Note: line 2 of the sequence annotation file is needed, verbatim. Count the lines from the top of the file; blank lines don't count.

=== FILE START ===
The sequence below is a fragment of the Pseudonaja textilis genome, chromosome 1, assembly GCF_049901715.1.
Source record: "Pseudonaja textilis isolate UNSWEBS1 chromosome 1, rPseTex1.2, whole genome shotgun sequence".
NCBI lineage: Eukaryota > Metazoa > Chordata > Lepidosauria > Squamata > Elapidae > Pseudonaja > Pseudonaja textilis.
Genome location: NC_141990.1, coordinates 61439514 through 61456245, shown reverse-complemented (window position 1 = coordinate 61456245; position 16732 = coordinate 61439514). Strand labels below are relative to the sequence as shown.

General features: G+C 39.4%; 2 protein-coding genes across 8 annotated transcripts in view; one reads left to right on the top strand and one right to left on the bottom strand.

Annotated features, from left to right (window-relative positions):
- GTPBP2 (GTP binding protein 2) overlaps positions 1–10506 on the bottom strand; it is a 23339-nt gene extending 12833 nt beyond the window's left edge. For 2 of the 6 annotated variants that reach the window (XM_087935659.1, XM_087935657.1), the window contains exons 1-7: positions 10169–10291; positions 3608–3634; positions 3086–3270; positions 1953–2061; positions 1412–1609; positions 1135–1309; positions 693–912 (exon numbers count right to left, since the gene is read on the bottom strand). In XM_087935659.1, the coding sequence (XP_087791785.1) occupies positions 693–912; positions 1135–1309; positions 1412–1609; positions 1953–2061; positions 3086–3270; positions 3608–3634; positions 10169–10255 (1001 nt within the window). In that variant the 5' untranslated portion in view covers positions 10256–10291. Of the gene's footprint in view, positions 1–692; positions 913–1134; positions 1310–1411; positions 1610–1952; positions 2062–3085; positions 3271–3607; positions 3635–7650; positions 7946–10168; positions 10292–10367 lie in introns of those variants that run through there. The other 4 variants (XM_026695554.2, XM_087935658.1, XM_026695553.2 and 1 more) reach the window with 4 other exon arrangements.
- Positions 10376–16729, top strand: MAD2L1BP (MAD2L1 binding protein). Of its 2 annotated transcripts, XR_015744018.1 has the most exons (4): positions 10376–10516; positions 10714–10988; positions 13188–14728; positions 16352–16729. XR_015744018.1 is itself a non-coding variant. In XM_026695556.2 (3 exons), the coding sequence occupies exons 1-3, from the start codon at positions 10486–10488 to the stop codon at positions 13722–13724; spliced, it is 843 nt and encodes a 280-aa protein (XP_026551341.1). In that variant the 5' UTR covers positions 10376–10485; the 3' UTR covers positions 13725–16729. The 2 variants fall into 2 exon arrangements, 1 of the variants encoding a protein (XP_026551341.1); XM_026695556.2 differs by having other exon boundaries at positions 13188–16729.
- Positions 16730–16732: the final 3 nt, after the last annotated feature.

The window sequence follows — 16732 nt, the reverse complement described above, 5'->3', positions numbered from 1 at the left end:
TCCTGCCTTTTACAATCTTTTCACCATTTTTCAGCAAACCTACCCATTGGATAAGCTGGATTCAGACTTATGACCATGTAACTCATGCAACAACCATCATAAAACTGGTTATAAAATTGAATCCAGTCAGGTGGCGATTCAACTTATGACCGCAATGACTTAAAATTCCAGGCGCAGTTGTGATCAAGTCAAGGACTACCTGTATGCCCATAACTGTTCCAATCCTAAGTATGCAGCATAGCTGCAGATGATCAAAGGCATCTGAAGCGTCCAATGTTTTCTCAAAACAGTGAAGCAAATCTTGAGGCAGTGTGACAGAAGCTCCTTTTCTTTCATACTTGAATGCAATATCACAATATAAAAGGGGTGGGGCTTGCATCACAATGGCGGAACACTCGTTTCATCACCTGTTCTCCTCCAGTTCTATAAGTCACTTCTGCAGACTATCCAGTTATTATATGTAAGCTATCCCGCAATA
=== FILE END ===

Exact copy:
Source record: "Pseudonaja textilis isolate UNSWEBS1 chromosome 1, rPseTex1.2, whole genome shotgun sequence".